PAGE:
Clark County Commissioner and Democrat, Steve Sisolak, is arguably primed to become the frontrunner for his party's nomination for governor, based on fundraising efforts, significant endorsements, and name recognition. To see where he stands on the issues, he spoke to our news director, Michelle Billman, about his agenda as governor and how he plans to appeal to voters in Northern Nevada.
On a basic level, why do you want to be governor? It's a big job.
It is a big job, but I've been fortunate. I've lived in Nevada now for more than 40 years and I've got my master's degree at UNLV. I'm a single dad, raised two daughters, and I'm very proud of both of them. I've been successful in business. I've had the opportunity to get involved in public service and I see that we've improved a lot in Nevada. But there are a lot of areas where we can still improve further, and I would like to bring the same opportunities to everyone that I had when I moved to Nevada. I think I can provide a lot of resources to the state.
Take me through the top two or three legislative priorities that you're pushing for.
The three big issues that I'm focusing on in my campaign and I intend to focus on in my administration are jobs, education and healthcare.
To break those down a little bit, we're seeing a lot of economic development, but there are concerns that the actual jobs that we're getting here are relatively low wage jobs...
Well, when you get into the jobs, the first thing you've got to do is attract construction jobs to build the facilities for the permanent jobs. Those are not usually low paying jobs. Those are tradesmen and tradeswomen that make a good wage in the $60,000 to $100,000 a year range. Now, I'm not in favor of creating minimum wage jobs. That's not what it's about. It's about creating high-quality jobs. When you get in the tech industries, and some of those ancillary businesses related to them, they are better paying. When you look at attracting businesses you need to decide what is going to provide the best paying opportunities and jobs for citizens and constituents.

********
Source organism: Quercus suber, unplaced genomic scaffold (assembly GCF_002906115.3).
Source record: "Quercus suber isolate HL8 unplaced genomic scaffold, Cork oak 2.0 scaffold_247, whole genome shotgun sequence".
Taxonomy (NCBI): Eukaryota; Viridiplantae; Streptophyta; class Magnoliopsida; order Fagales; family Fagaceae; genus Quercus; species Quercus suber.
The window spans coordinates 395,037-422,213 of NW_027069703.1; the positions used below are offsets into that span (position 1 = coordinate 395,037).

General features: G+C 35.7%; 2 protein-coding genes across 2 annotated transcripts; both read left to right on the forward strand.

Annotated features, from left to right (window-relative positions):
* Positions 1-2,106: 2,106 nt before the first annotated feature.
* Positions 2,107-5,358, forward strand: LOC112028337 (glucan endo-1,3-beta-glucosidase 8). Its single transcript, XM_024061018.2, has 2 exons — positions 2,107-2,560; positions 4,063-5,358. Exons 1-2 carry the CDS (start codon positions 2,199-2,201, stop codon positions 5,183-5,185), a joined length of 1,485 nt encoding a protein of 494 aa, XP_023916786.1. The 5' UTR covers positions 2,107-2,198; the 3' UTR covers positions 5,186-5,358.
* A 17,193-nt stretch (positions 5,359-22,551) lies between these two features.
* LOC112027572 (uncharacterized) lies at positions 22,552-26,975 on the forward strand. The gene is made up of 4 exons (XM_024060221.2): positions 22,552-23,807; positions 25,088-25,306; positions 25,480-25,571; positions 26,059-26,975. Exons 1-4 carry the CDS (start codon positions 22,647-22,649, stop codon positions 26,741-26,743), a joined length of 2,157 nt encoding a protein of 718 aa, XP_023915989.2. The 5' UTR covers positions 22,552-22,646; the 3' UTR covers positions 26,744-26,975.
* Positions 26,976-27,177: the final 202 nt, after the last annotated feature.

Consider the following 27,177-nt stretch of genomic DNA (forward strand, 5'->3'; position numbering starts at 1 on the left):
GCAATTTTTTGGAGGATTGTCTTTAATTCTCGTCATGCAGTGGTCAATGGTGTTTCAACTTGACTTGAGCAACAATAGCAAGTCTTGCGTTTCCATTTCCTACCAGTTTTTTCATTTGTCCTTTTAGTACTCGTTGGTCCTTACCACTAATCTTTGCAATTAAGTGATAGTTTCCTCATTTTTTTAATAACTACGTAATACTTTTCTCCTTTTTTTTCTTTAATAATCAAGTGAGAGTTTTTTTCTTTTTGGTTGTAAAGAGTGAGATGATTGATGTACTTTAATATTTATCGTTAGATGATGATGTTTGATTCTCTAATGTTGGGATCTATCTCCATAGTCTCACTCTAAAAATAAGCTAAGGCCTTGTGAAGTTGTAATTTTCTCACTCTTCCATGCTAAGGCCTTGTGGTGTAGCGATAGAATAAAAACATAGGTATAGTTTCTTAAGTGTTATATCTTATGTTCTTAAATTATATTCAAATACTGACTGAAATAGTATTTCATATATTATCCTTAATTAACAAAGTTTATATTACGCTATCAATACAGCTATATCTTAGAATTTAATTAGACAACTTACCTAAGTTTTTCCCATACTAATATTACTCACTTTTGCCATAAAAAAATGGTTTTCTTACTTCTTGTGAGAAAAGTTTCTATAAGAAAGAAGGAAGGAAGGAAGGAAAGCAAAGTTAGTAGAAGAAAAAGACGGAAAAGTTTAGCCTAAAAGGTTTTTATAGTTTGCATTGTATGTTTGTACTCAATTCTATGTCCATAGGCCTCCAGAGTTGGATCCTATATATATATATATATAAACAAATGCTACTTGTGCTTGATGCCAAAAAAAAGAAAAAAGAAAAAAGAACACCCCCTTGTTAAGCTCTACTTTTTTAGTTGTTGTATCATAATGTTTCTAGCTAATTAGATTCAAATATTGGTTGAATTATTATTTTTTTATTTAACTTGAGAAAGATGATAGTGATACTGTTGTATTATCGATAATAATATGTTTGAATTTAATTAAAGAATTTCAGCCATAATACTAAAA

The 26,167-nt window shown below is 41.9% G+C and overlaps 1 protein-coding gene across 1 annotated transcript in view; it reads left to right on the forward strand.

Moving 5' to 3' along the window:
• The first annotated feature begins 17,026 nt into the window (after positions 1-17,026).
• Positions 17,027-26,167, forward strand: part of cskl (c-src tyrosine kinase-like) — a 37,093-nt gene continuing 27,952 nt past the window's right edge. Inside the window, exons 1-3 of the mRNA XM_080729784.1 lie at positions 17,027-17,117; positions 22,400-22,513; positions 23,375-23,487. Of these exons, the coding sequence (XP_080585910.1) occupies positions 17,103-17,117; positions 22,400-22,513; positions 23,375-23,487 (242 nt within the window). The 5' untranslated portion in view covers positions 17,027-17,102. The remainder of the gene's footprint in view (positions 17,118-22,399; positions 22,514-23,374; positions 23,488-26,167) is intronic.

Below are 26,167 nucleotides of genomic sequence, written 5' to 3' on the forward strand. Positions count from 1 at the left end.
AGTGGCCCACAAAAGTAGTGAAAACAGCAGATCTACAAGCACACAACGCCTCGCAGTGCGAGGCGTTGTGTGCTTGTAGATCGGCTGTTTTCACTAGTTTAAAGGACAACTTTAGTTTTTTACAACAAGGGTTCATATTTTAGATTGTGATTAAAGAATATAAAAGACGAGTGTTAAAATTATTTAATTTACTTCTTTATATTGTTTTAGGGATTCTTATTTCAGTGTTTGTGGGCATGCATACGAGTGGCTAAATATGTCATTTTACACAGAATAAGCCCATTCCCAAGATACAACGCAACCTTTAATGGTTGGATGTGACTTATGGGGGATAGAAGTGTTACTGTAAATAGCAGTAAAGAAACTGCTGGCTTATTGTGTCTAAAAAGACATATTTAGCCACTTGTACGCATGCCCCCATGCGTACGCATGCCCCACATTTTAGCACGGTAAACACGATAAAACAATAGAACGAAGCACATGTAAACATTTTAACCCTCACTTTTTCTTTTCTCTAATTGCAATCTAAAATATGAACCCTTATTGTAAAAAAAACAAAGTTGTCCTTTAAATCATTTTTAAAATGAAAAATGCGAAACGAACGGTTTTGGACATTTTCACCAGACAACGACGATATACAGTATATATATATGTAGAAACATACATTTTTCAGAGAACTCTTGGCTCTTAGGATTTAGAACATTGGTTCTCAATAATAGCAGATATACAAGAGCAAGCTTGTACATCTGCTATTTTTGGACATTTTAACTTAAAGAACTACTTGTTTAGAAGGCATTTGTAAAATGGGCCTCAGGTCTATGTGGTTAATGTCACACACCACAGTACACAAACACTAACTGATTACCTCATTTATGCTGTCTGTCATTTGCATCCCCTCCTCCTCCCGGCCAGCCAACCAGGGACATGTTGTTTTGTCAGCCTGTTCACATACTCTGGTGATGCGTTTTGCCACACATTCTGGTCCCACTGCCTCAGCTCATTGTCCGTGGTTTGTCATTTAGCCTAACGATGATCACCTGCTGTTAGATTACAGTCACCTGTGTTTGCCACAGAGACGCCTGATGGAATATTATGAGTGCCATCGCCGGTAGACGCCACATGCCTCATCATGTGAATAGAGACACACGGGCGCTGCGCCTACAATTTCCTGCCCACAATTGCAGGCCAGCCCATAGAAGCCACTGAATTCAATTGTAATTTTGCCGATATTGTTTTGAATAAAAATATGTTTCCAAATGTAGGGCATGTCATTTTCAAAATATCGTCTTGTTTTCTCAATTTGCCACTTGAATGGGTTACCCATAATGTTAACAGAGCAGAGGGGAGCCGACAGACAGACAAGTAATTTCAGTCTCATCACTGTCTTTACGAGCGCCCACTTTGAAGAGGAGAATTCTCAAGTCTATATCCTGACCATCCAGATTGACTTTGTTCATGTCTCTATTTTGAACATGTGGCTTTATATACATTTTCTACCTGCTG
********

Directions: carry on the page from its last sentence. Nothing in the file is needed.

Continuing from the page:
Governor Sandoval has pinpointed the need for more job training and preparations so that we actually do have the workforce for, as you mentioned, the tech companies that are coming in. How do we make that happen?
I think that's one of the platforms that I am focusing my campaign on is job training. I think we need to do more in our K-12 system in terms of job training. I spent ten years on the board of regents and spent quite a bit of time in Northern Nevada as it relates to UNR and the community colleges, and one of the frustrating things I saw was students who are going to school for five years to get a four-year degree because [they] couldn't get [their] capstone courses. Then they're graduating with $60,000 to $80,000 worth of student loan debt and the only job they could get would be an assistant manager at a grocery store or a fast food restaurant. So, I think we kind of misled them in terms of what would be at the end of the educational rainbow, so to speak. I think we need to do more in the high schools to get back into more vocational and technical training. We can take a student, and whether you're training them in the tech industry or you're
training them in the culinary industry or your're training them in one of the building trades, let them spend their junior and senior year acquiring some of those skills and move them immediately into an apprenticeship and journeyman, and they can support themselves and they'll be immediately eligible for those higher-paying jobs.
You've got another fellow Clark County Commissioner, Chris Giunchigliani, also running as a democratic candidate. How are you going to set yourself apart from her?
Well, Chris and I are different and where our priorities lie. I mean, I think we've got some things that are in common, some of the democratic principles that appeal to both of us, but I've got more experience in terms of running the commission. I'm in my fifth year as chairman of the county commission. I'm in the middle of my third term on the county commission, but I've made education a priority having served 10 years on the Board of Regents, which is a volunteer job. It wasn't a paid job. I think I'm more familiar with the workforce and developments, so I think there's a distinct difference between the two of us.